Boudin & Beer

How cool to attend a food festival called Boudin & Beer in none other than the Boudin capital of the world – New Orleans. Okay, maybe it’s not the capital of Boudin…probably more bourbon, beignets, or jazz. But wherever the origination of this Cajun speciality, the festival did the Crescent City proud.

I have to admit, I am no boudin connoisseur. I had never heard much about boudin other than its a Cajun sausage sometimes sold at gas stations. So, the draw to this festival was two things: I liked saying the name and the headline chefs were Emeril Legasse, Mario Batali, and Donald Link. Enough said.

My old Louisiana-born friend and SXNE photographer, Evelyn was quick to join me for the weekend of eating our way through good ole Nola. We hopped in her car and headed west. Our short road trip originated in Pensacola, FL. Nothing like having to evacuate to Florida to escape a hurricane headed for the Northeast (another post entirely).

Over 50 chefs participated in showcasing their boudin-making talents. It was a who’s-who of chefs from the South and across the country. Names like Mike Lata of Fig, Chris Hastings of Hot & Hot Fish Club, Ashley Christensen of Poole’s Diner, John Currence of City Grocery, Josh Laurano of Babbo, Dan Drohan of Otto, Tory McPhail of Commander’s Palace, andAlon Shaya of Domenica took the lead in crafting the best boudin I’ve ever had. It was a great way to spend an evening and help raise money in support of children’s causes.

Attending this event was a no brainer, but Evelyn and I hit the jackpot when we met up with the unofficial mayor of New Orleans, Julia Reed. She guided us through the tents of sausages, beer, and bourbon like a pro. We floated with ease from table to table as Julia greeted every famous chef like they were her long-lost cousin. Her Southern tenacious charm made it so easy to cut in line to get a refills on drinks. I don’t know that I ever want to do New Orleans without having Julia by my side.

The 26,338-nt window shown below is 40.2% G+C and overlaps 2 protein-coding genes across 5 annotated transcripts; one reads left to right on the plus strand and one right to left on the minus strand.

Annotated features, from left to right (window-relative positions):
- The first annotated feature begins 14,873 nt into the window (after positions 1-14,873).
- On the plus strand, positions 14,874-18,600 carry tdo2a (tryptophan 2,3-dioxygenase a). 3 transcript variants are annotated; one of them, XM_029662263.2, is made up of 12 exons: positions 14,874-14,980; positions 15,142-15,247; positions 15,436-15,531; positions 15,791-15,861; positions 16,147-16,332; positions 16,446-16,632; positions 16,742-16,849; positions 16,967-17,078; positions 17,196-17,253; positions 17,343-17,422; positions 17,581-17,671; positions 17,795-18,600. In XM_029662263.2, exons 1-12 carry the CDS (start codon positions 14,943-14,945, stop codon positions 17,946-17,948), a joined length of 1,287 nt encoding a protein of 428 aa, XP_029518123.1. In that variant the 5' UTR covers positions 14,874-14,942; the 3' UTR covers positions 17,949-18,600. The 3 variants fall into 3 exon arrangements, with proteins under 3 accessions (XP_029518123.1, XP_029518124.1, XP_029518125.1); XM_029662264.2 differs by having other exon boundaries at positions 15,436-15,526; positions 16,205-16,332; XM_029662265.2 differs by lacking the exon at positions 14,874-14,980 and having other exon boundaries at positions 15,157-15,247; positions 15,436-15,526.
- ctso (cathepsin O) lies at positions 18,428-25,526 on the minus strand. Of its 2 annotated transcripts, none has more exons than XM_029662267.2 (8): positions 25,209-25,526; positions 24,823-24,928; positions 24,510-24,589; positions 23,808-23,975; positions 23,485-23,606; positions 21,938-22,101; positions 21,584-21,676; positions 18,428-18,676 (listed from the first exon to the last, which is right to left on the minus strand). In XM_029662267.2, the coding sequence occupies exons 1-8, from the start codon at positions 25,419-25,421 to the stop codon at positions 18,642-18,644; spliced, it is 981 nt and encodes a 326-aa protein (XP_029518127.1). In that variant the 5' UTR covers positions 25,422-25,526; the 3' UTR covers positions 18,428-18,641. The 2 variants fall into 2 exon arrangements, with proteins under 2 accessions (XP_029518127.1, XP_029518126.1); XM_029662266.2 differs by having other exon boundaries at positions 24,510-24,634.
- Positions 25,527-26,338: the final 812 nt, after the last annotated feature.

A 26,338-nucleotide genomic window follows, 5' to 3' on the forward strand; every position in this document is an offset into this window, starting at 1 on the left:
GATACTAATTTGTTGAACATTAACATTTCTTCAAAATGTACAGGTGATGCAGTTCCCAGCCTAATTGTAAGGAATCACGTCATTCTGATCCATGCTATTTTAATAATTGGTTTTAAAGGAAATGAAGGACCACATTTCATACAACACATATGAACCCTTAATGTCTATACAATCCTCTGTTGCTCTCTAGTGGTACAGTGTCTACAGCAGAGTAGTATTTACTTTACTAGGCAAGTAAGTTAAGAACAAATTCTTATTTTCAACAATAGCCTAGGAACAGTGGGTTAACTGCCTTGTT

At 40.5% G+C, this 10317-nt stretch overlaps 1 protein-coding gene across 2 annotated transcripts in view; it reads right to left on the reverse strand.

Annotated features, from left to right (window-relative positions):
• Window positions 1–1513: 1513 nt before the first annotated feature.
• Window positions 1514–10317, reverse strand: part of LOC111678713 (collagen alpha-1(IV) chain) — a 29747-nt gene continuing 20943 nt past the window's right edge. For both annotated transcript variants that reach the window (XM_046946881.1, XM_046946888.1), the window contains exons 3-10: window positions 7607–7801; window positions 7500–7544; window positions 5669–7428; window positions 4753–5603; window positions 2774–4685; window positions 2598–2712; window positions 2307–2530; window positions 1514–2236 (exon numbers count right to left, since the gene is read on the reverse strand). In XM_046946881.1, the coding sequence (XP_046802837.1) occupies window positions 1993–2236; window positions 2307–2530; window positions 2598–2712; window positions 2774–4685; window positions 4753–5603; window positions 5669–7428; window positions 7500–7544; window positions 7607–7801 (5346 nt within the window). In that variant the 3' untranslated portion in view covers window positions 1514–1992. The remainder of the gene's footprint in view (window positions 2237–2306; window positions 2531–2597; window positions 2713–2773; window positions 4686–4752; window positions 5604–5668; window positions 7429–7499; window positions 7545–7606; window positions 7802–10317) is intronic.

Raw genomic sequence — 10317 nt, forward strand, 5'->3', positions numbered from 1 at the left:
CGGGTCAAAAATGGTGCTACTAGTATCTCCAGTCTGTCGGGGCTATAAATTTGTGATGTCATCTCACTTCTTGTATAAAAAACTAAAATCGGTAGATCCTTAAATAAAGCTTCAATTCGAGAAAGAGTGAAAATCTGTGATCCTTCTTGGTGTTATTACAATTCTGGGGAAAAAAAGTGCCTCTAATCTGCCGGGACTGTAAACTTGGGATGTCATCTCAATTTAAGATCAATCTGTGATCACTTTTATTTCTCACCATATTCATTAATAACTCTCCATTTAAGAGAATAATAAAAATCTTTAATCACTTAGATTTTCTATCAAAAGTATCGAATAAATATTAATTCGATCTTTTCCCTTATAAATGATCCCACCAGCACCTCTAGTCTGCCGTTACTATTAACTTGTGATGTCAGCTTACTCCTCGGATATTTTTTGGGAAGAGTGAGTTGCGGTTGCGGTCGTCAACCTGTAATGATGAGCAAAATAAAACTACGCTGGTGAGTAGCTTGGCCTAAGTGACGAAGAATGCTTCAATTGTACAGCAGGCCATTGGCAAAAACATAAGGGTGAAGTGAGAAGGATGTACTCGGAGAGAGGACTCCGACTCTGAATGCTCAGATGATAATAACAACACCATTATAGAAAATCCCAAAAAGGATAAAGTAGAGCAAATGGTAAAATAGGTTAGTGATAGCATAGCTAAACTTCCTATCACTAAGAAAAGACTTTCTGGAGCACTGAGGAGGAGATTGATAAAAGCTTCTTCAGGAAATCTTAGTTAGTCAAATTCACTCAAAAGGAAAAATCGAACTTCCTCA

Food and drink wasn’t the only attraction. The Francophonic sounds of the Cajun band Feufollet were greeting us as we walked in. They’re a group of young prodigies out of Lafayette, LA whose music pays homage to its traditional Cajun roots yet produces it with a new sound that attracts younger listeners. My 9-year-old is one of them. Their songs are in French and she doesn’t understand a word she’s singing but she belts them out. Her favorites are “Au Font du lac” and “Femme l’a dit”. I think the lyrics might be a bit dark for a little girl, but as long as she doesn’t know what she’s singing, right? You’ll find yourself trying to sing these all day long.

 

The other incredibly entertaining moment came when the 60-man group, 610 Stompers, performed for the rowdy crowd. This group of men, dressed as if they could have been Napoleon Dynamite’s brother, performed very memorable choreography to “I Need a Hero”. In fact, the hip thrusts are forever seared into my brain…and I kind of wish they weren’t.

By the end of the evening I didn’t have to look to Evelyn for pronunciation of the word boudin. Maybe it was practice or maybe it was bourbon. Probably both. Whatever the case, I was feeling pretty good about the way N’awlins and the super-chef community came together for a great cause.

Photography by Evelyn Laws and Susan Scarborough.

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